Attention deficit hyperactivity disorder, or ADHD, is one of the most common developmental disorders, with an average of 9 per cent of children between the ages of five and seventeen diagnosed per year in the USA. It is also one of the most controversial. Since the 1950s, when hyperactivity in children was first diagnosed, psychiatrists, educators, parents and politicians have debated the causes, treatment and implications of the disorder. Hyperactive: The Controversial History of ADHD is the first history of the disorder. Matthew Smith highlights the limitations of regarding ADHD as simply neurological, and contends that hyperactive children are also a product of their social, cultural, political and educational environment. Instead of simply accepting conventional understandings of ADHD, this book addresses the questions central to the emergence of the disorder: Why were children first diagnosed with the disorder? Why did biological explanations become predominant? Why did powerful drugs become the preferred treatment? And why have alternative explanations failed to achieve legitimacy?
By thinking through these issues Smith demonstrates how knowledge of the disorder's history can be used to empower those affected to make better choices about diagnosis and treatment. As a historian with past experience of working with troubled children and youth, Matthew Smith offers a history that is not only rigorous, but also accessible and highly relevant to those working with and caring for those diagnosed with ADHD. A revealing and clear-headed study of a controversial and emotive subject, this is an essential book for psychologists, teachers, policy makers and, above all, parents.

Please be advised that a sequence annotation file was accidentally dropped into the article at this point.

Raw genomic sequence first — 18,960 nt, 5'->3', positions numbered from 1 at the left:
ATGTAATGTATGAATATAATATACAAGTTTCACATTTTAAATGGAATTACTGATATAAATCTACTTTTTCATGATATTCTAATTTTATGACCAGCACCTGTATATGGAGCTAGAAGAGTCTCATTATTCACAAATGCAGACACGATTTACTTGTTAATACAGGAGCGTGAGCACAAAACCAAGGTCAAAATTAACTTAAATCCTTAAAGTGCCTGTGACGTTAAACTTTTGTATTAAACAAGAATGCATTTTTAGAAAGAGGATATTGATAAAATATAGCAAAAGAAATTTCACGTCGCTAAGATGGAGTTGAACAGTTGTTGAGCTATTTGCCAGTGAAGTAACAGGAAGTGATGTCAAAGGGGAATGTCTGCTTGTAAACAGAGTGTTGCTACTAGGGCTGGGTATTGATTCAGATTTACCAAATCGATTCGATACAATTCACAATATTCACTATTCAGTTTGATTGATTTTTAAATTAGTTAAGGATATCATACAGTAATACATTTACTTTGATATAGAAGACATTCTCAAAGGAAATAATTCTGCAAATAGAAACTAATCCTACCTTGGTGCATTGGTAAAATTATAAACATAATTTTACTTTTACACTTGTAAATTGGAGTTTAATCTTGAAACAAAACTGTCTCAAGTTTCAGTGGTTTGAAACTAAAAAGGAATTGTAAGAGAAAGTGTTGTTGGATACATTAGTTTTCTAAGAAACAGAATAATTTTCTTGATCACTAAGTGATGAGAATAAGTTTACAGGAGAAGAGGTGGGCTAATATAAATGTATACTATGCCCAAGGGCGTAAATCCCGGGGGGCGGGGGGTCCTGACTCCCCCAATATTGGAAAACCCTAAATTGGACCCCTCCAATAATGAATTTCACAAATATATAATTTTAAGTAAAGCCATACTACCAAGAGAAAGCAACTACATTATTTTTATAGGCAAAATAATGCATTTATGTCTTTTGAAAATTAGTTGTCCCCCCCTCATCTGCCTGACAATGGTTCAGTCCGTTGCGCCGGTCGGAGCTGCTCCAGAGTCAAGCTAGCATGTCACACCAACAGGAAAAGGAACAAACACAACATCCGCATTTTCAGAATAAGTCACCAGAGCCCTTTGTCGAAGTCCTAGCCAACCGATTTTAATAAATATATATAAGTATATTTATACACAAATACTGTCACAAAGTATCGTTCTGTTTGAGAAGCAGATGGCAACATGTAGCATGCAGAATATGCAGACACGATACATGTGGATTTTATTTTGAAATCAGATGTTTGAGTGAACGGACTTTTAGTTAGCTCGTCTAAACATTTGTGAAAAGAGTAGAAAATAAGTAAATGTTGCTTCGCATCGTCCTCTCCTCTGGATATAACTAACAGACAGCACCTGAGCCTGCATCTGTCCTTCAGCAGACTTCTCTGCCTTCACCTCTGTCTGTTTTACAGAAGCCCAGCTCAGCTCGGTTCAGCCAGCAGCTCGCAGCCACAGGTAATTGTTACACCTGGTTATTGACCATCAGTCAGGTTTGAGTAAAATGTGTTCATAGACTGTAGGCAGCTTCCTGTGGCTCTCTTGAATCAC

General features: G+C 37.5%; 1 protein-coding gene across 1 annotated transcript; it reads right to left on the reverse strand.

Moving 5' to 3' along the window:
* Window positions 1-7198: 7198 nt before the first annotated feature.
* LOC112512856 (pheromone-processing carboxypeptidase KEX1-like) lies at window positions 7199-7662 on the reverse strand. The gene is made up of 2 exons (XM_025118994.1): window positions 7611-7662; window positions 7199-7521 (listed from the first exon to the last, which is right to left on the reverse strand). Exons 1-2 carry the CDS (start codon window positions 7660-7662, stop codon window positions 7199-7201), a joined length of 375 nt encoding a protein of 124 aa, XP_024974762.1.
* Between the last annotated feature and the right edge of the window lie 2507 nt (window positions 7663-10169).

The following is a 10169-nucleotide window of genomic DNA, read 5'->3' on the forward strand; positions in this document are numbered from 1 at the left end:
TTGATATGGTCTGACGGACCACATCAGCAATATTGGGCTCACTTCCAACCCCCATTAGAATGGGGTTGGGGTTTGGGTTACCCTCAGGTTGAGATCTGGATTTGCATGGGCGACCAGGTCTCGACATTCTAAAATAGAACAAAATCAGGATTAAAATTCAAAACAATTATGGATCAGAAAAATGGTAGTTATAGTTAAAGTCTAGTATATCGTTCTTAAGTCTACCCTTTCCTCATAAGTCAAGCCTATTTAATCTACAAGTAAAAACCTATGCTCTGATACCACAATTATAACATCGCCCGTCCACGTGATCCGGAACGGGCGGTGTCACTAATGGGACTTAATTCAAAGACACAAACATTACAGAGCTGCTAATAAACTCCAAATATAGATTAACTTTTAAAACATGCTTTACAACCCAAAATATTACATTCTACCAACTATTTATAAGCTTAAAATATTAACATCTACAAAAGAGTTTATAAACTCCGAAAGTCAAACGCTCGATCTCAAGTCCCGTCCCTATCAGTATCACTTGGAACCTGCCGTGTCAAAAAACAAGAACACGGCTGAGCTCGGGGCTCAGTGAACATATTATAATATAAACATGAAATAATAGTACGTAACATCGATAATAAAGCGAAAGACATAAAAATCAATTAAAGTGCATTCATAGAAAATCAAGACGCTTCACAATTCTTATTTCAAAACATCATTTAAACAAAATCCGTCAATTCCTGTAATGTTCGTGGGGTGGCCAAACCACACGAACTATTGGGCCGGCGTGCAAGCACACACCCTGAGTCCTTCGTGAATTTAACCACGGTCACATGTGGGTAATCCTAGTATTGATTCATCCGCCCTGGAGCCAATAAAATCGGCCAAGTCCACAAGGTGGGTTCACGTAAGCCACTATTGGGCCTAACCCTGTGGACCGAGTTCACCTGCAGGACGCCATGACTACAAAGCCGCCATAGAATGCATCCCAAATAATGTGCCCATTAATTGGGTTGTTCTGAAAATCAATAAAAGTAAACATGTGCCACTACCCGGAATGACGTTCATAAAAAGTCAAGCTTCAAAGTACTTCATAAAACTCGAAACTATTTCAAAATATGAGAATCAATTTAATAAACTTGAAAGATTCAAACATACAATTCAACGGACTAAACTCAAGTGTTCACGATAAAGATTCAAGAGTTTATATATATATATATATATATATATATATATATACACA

'Matthew Smith persuasively demonstrates the historical contingency of our ideas about hyperactivity. Well written, complex yet sharply argued, this book is a sorely needed corrective to today's therapeutic "common sense" and the ocean of pharmaceuticals it sanctions.' - -- David Herzberg, Associate Professor author of Happy Pills in America: From Miltown to Prozac 'As Matthew Smith demonstrates in this excellent study, there is arguably no more contentious childhood condition than hyperactivity or ADHD. Since the term was first introduced in the decades following the Second World War, hyperactivity has been variably explained in terms of genetic constitution, faulty parenting, an inability to cope with the pace and pressure of modern life, and increased sensitivity to food additives. Hyperactive explores debates about the biological, social and cultural contours of a condition that continues to puzzle doctors, frustrate teachers, and destroy families. It will surely be of value not only to historians of medicine, but also to the parents, teachers, psychiatrists and policy-makers involved in the daily struggle to cope with hyperactive children.' - -- Mark Jackson, Professor of the History of Medicine at the University of Exeter
Matthew Smith is a Lecturer and Wellcome Trust Research Fellow at the University of Strathclyde. He is a past winner of the Roy Porter Prize and the Pressman-Burroughs Wellcome Award.